Briana Kranz Corcoran
My tools consist of liquid media such as watercolor and ink, as well as marker and pastel. I try to capture the color and emotion in what I see, as well as experiment with the way my media reacts to one another.
WHAT STEPS DID YOU TAKE TO GET TO WHERE YOU ARE NOW?
While majoring in graphic design and illustration, I fell in love with Fashion Illustration and began to study under a mentor. I teacher-aided for her as well as attended extra courses to specialize in my field. Shortly after graduating, I was asked to return and teach. Teaching forced me to dive very deep into my passion and has improved my skill set in ways I couldn't have imagined. When it comes to freelance, I have made many small mistakes to really learn my process, my preferred type of work, as well as how I like to run a business. From family portraits to birthday gifts, I eventually found myself drawing portraits and fashion at live events for Neiman Marcus and other retailers, as well as private parties.
FOR OTHER PEOPLE IN YOUR FIELD, WHAT DO THEY USUALLY LACK?
Taking risks as well as overall being open-minded and experimenting has helped me grow and become a stronger artist. I constantly change my media to make sure I am being challenged consistently.
WHAT ARE YOU WORKING ON RIGHT NOW?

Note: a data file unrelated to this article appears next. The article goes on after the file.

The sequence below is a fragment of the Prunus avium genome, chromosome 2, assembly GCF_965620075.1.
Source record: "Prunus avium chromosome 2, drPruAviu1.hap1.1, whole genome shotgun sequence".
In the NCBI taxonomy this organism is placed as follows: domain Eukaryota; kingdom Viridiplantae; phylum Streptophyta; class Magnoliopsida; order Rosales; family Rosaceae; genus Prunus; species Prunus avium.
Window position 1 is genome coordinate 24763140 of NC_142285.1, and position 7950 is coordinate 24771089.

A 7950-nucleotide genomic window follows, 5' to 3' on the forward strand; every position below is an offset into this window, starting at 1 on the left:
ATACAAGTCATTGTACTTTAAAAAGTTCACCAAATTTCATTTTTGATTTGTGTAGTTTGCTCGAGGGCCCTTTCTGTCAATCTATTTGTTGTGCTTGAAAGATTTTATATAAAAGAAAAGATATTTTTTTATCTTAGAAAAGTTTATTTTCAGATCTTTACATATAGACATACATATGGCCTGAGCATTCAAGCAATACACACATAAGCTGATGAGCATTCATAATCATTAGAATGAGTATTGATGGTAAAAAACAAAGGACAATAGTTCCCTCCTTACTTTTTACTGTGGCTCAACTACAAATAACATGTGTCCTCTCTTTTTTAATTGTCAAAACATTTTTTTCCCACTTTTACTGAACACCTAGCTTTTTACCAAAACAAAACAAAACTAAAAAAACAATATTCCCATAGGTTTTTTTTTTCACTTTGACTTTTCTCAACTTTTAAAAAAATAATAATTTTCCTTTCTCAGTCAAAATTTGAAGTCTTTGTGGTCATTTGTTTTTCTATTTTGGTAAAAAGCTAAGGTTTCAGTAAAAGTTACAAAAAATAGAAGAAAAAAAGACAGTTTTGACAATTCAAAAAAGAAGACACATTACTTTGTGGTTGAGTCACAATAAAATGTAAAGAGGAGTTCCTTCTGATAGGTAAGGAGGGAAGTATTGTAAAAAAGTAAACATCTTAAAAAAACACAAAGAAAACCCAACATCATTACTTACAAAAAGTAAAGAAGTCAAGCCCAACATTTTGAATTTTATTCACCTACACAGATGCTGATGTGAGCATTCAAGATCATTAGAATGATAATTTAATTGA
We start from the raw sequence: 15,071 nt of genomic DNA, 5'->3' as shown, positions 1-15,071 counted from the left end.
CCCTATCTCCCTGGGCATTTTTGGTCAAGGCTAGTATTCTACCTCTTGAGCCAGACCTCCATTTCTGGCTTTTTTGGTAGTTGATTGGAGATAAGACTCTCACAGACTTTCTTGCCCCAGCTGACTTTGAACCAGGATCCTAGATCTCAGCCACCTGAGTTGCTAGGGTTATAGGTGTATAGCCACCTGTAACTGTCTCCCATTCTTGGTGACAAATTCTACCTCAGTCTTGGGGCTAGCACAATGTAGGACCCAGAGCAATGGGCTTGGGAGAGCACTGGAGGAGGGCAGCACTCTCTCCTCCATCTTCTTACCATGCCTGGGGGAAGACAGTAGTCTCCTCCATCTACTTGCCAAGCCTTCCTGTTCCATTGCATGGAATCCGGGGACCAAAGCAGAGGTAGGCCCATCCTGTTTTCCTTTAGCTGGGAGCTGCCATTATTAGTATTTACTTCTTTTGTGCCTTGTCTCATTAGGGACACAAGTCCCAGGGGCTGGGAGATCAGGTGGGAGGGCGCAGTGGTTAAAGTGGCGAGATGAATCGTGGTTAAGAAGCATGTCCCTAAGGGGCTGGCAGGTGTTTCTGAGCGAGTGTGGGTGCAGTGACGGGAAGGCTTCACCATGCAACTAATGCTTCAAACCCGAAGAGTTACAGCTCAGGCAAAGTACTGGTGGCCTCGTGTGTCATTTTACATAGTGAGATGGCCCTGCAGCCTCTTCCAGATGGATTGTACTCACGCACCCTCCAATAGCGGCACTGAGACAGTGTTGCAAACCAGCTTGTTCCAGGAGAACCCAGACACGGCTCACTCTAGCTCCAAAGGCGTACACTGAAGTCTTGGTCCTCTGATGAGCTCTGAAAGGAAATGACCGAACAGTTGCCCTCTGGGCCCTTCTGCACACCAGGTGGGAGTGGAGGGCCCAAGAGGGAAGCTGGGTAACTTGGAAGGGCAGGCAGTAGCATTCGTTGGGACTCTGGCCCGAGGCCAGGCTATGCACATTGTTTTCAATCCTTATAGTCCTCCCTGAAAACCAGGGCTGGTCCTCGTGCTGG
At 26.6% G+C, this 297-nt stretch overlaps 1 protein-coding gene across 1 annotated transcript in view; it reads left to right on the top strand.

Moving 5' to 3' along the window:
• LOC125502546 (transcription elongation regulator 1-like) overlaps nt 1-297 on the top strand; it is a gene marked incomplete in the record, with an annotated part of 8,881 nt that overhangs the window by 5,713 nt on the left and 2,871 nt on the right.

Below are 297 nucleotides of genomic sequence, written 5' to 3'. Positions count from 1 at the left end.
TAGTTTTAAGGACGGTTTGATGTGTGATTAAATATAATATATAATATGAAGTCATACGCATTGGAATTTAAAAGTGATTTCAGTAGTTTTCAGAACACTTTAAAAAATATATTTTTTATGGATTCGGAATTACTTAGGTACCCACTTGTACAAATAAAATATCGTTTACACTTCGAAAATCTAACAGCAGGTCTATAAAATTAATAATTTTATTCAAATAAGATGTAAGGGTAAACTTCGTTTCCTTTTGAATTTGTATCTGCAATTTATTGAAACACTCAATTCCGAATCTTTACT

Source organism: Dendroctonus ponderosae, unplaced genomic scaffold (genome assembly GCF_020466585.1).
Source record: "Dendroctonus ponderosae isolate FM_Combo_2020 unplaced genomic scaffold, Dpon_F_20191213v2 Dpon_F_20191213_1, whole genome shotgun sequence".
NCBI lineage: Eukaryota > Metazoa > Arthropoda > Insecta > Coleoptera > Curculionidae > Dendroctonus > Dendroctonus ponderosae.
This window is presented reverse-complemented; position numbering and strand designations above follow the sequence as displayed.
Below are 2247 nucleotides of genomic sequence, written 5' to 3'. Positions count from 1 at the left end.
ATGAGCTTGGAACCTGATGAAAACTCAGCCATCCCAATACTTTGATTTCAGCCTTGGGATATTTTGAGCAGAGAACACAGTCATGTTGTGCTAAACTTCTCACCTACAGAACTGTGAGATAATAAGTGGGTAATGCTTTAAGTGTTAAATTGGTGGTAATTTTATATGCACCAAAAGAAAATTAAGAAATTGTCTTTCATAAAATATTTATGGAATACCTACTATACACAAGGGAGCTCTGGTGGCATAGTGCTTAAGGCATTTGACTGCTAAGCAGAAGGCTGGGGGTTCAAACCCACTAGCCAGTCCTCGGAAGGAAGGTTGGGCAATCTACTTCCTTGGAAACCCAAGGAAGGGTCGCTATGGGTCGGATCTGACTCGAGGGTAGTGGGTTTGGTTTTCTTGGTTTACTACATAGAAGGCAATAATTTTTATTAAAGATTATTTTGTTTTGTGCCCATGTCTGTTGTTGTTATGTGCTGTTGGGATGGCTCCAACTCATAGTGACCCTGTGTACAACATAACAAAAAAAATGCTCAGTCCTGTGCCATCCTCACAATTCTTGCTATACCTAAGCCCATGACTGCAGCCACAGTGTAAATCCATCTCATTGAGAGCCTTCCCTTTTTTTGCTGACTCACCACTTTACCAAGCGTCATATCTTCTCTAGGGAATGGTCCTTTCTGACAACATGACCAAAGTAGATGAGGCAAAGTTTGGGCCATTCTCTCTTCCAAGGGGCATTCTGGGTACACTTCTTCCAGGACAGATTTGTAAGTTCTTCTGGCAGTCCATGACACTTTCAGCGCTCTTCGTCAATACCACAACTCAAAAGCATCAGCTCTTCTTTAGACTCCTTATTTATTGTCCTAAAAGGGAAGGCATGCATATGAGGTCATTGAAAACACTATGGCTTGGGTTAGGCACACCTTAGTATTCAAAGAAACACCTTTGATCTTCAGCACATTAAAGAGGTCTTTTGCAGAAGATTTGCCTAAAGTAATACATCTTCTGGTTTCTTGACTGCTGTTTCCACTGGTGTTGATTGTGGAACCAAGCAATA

I just got through a few drawing events but am rewriting a fashion figure and rendering class for the school that I instruct at.
WHAT'S YOUR STYLE/PERSPECTIVE/TASTE? DO YOU HAVE A PROJECT THAT REPRESENTS THIS?
Simple, clean, but evidence of life. I like my work to have energy, which usually means it comes with happy accidents. There is a lot of me in my work, whether it's my emotion in a line or the thoughtfulness in a shape. As of late, I have been beginning with shapes and then refining work with line afterwards. This recent piece was a big step forward for me, in the mindset of changing my process.
WE ARE ALL SLASHIES WITH MULTIPLE SKILLS, WHICH ONE DO YOU WISH YOU COULD DO MORE OFTEN?
I'd like my work to go in more of a fashion editorial direction. I am currently seeking representation through some sort of artist agency.
WHAT IS FRUSTRATING YOU RIGHT NOW?
As a freelance illustrator without representation, I find it hard to find the right connections to get in contact with important people such as an editor. I have been sending out so many portfolio and connection e-mails to receive no response! It's like repetitively running into a wall and has been a large obstacle for me as of late.
IF YOU COULD HIRE SOMEONE FOR $20/HR, WHAT WOULD YOU HAVE THEM DO TO MAKE YOUR DAY EASIER?
At this point in time, I'd rather do most of my work myself and don't feel that I need someone else!
LET'S BRING OUT THE TIME MACHINE. WHAT DO YOU WISH YOU COULD HAVE TOLD YOURSELF, WHEN, AND WHY?
I would love to slap some sense into myself as a new student in college. Being new to San Francisco and intimidated by the other artists around me, I got extremely lost and had a very hard time finding my artistic voice. I wish I could go back to 2006 and tell myself to take it all with a grain of salt, and to do the work that felt right to me.
IF YOU COULD TALK TO AN EXPERT TO GAIN MORE INSIGHT ON SOMETHING, WHAT WOULD IT BE ABOUT?